Under section 10, the appraiser is empowered and directed “to appraise or value all the property or estate of which the decedent died seized or possessed and hereinbefore subjected to tax.”

The word “value” as used in this sentence means what might perhaps be denominated “gross value,” the value of the entire property and not the clear value of a portion of the estate on which ultimately tax would have to be paid. While it is true that from the value the statute directs that debts and certain expenses and expenditures shall be deducted and that only the part of the estate which actually passes by succession shall be required to pay inheritance tax, such value is throughout the statute denominated “clear value,” and had it been intended that the appraiser ascertain the clear value, that term would have been used in section 10 in defining the duties of the appraiser and not the word “value.”

After careful consideration of section 10 of this act, together with sections 1 and 2, we are convinced that the duty of the appraiser is to appraise the value of all of the property or estate of the decedent and nothing more; that it is *615not a part of his duty to make allowances or deductions for the purpose of ascertaining the “clear value.”

We cannot convince ourselves that there was in the mind of the legislature at the time of passing this act any intent or thought to delegate to an appraiser, register of wills or an Auditor General of the Commonwealth the right or power to determine the validity or invalidity of any claim against the estate of the decedent for the purpose of taxation or any other purpose. That power belongs to the court.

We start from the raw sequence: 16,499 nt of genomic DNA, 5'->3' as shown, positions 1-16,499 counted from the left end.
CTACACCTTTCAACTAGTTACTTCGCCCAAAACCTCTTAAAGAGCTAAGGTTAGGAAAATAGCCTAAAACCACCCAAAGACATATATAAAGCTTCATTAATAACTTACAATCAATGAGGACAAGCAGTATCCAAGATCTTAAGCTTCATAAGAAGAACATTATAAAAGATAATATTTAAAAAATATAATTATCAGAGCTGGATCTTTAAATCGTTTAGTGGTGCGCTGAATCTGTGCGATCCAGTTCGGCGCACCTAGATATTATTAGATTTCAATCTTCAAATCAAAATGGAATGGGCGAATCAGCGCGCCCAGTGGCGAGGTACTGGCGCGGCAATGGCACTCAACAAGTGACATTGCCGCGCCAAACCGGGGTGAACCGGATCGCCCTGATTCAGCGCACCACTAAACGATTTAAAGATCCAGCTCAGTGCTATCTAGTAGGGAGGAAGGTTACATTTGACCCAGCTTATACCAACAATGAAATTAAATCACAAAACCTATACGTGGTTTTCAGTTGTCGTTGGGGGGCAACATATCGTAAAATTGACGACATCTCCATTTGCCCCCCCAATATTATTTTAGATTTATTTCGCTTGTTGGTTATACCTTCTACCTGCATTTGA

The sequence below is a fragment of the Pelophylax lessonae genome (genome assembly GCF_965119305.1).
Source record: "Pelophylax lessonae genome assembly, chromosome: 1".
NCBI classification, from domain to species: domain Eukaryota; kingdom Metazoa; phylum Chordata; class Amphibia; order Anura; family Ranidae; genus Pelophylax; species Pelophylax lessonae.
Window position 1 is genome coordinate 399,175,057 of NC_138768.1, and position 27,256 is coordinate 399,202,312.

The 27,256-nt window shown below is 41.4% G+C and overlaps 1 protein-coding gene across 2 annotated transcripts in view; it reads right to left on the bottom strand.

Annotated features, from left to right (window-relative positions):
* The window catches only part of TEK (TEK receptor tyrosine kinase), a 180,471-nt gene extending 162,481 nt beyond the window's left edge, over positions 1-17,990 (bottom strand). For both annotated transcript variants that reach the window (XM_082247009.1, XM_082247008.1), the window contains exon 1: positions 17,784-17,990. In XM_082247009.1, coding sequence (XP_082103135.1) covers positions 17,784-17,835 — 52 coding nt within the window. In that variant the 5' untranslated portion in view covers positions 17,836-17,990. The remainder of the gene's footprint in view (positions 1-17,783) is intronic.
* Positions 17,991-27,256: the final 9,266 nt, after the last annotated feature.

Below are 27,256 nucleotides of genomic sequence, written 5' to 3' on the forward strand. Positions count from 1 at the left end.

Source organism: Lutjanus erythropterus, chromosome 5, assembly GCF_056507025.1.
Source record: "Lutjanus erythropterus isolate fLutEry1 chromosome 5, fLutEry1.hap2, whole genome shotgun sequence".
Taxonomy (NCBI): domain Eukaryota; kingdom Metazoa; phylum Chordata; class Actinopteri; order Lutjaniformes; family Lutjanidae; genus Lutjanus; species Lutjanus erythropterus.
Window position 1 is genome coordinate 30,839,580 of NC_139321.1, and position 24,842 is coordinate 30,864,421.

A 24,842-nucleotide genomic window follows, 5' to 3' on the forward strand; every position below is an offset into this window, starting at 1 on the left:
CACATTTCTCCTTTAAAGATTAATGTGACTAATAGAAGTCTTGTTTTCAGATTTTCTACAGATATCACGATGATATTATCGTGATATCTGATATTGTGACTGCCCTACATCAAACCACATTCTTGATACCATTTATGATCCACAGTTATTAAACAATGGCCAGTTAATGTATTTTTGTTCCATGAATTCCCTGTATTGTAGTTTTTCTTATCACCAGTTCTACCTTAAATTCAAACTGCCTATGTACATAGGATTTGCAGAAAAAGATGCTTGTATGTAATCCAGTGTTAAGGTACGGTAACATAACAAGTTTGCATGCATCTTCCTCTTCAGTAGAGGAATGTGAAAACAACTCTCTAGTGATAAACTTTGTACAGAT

The appraiser, at best, could but estimate the expense of settlement of an estate, but at the adjudication of the estate before the court, or an auditor appointed by the court, these matters can definitely and accurately be ascertained, and there alone can the true basis of inheritance tax be determined.

The appraiser, in making deductions for debts of the decedent from the value of the property as found by him, exceeded the authority given to him by the statute, and his action in that particular has no binding effect on the Commonwealth or on any of the parties in interest. The action of the Register of Wills amounts to nothing more than an expressed intention to disregard that part of the report of the appraiser which, under the law, is not properly a part of the appraiser’s report, and this he has power to do as a representative of the Commonwealth, and not only give recognition to any claim for deductions or debts from the appraised value of the estate, but after the liability of the estate to pay has been legally established.

And now, Sept. 25, 1925, exception raised by this appeal is dismissed, at the cost of appellants.

From C. C. Shull, Stroudsburg, Pa.

Wintermute's Estate
7 Pa. D. & C. 613

Case Details

Wintermute's Estate
Decision Date
Sep 25, 1925

7 Pa. D. & C. 613




Nothing yet... Still searching!

Referenced By

Nothing yet... Still searching!